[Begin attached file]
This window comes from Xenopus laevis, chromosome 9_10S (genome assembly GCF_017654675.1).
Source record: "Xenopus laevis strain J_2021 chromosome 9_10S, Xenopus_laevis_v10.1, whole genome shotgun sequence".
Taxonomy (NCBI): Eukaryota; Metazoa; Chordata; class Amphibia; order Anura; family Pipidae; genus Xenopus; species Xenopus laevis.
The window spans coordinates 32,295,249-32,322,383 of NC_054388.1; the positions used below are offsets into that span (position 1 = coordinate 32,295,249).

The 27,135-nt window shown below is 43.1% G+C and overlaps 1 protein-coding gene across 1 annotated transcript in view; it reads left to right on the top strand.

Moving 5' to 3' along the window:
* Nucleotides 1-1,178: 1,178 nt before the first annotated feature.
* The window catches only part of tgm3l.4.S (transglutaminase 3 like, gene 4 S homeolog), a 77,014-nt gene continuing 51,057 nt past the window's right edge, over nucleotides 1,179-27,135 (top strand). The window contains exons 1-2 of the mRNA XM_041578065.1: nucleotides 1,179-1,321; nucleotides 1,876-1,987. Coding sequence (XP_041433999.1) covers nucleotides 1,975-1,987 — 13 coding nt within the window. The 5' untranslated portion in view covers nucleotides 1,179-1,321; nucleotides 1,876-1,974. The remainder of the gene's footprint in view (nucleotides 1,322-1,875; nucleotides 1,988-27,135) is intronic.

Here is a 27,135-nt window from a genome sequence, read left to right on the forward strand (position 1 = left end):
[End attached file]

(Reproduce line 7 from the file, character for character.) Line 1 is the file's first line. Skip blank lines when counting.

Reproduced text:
* Nucleotides 1-1,178: 1,178 nt before the first annotated feature.